The theme "Love thy neighbor" is parroted by congregation after congregation on Sunday mornings, but most have not even reached home after church services before they have judged, condemned or found wanting some driver who has crossed them.
We usually don't consider the unwellness of the other driver or the possibility he is on medication, just spatted with a spouse, is late for an appointment, an old fuddy duddy who is doing the best he can in his nearly blind, deaf, or disabled condition, or is less skilled than we are. I am thinking of me, and the other driver be hanged.
So, in order to ease the conscience of praying, "good" God-fearing Christians, I suggest we change the Lord's prayer to, "As we forgive our debtors "except those who drive.'
I wonder how the early Christian ox cart drivers handled the problem of unthinking drivers.
Stanley E. Butler,
Pilgrims no paragons
I always wince when I hear someone say or write that the Pilgrims came to North America because they were seeking religious freedom. Using the term "religious freedom" in connection with the Pilgrims is a travesty of tremendous proportions.
The Pilgrims did not know the meaning of the term "religious freedom." Just the opposite _ anyone who dared to deviate from their concept of religion was severely punished. To cook on the Sabbath could have a family banned and sent into the wilderness to certain death. To utter a foul word could put one in the stocks in the village square.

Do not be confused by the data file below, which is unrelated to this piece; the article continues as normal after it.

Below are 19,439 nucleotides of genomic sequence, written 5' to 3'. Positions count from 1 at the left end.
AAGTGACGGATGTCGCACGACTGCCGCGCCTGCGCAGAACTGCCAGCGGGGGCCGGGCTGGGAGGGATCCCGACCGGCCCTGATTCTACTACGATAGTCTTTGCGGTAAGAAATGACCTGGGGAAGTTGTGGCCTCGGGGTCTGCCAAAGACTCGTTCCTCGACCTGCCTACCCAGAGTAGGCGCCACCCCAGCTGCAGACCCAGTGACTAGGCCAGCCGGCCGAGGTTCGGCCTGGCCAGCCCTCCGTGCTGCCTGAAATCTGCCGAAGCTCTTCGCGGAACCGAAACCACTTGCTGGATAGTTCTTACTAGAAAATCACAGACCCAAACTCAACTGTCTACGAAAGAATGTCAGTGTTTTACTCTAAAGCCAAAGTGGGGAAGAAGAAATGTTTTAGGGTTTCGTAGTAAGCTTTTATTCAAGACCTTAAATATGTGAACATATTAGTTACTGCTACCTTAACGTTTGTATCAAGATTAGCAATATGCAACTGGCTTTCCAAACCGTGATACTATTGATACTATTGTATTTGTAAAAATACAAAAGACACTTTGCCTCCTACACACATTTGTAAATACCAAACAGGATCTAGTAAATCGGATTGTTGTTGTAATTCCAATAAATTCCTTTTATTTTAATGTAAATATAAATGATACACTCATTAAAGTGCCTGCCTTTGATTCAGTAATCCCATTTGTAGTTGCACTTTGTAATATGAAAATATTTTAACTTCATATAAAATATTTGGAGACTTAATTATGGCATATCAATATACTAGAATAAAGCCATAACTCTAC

No, I'm afraid that a recent letter writer hasn't read his early history of New England. Neither he nor I would have lasted a minute under the stifling and oppressive theocratic government of that era.
That government, plus the destructive forces of the Catholic Inquisition and Protestant star chambers, were all that were needed to urge thinking men to ban religion from the government of all the people.
One can only feel deeply grateful to the wondrous men who framed our Constitution. Because of them, we can be what we choose to be _ not what someone else chooses us to be.
Marshall P. Bailey,
Strength in separation
I would like to take exception to a letter in the May 1 Religion section of the Times.